Traffic circles (other nations also call them “roundabouts”) are a very simple and effective type of road intersection. Instead of using stop signs or traffic lights, these intersections generally allow a higher number of vehicles to pass through at a faster rate.
The many benefits of using traffic circles include:
- Better, calmed traffic flow
- Increased intersection capacity
- Visually pleasing as it can be a green feature
- No use of electricity or traffic personnel
- Reduction in number and severity of crashes
- Direct-side and head-on crashes are unlikely
Correct use of a traffic circle (for left-side traffic):
The general rule of a (big) traffic circle is that entering vehicles have to yield to traffic from the right and anyone already in the circle.
Mini-circles are similar to four-way stops and have different signage (see photo) before said intersection. Here you must yield to anyone who’s crossed their yield line before you.
Even if you are confident about the circle’s use, other people may not and thus it is advised to reduce your speed and employ common sense when approaching.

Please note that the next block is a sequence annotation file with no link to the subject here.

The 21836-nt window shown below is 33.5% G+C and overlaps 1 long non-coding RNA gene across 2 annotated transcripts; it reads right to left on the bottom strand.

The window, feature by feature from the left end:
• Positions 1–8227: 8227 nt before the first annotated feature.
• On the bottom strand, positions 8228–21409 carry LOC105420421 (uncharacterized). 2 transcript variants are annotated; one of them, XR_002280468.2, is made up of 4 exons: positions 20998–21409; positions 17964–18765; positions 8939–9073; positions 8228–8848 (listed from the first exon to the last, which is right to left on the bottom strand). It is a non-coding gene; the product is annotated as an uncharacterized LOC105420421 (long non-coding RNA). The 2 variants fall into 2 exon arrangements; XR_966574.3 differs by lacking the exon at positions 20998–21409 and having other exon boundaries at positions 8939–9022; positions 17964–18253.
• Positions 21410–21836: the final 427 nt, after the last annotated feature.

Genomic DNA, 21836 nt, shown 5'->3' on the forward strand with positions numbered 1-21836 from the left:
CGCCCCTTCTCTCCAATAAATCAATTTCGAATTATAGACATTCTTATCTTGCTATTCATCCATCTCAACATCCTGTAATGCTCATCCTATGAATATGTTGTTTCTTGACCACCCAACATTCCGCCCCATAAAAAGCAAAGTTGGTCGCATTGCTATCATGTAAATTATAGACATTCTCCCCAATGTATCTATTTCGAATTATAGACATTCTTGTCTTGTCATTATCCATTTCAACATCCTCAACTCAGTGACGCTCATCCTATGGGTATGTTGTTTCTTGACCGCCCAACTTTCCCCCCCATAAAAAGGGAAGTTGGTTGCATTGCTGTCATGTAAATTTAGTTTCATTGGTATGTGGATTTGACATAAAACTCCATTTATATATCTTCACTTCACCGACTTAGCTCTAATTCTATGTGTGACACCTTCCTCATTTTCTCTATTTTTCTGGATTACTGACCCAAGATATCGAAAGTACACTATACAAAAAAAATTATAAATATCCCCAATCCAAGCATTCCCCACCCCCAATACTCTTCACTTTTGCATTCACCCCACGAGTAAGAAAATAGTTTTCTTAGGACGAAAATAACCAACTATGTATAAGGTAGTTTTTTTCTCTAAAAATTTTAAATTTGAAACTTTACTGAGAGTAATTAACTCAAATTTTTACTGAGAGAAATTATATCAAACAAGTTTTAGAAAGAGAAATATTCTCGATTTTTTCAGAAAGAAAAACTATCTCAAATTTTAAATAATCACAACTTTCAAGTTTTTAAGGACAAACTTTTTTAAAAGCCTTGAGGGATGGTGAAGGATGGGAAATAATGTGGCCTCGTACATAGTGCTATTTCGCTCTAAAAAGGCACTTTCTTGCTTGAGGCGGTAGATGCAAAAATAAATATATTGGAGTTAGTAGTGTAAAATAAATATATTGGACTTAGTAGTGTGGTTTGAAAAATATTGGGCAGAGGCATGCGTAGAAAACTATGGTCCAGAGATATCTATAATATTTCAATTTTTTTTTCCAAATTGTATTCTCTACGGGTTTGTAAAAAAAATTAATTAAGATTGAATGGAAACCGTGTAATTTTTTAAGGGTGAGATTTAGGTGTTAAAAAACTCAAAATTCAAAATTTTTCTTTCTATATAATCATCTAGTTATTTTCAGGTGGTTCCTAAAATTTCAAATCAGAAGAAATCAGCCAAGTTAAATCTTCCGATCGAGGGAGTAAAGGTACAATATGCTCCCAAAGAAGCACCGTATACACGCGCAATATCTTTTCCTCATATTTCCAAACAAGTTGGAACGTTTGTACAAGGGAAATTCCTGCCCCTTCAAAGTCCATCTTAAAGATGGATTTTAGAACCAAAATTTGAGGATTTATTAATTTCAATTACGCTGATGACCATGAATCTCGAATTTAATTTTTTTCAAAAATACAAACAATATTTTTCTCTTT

Yield to circle traffic, be as courteous and aware as possible and always indicate your intention in the automotive merry-go-round!
As traffic circles have multiple approaches, departures and inner lanes, make sure you follow the correct lane well ahead of entering or leaving the circle. Keep an eye on traffic around you and remember that large vehicles may need extra space (and part of your lane) to turn.
Another advantage of traffic circles is that you can simply go around again if you’ve missed your exit; plus they look cool on Google Earth. So, to recap, here’s how to use a traffic circle:
- Reduce your speed and be aware of others
- Pick the correct lane and indicate your intention
- Yield to the right, unless otherwise signposted
- Give right of way to traffic already in the circle
- Indicate your exit as it approaches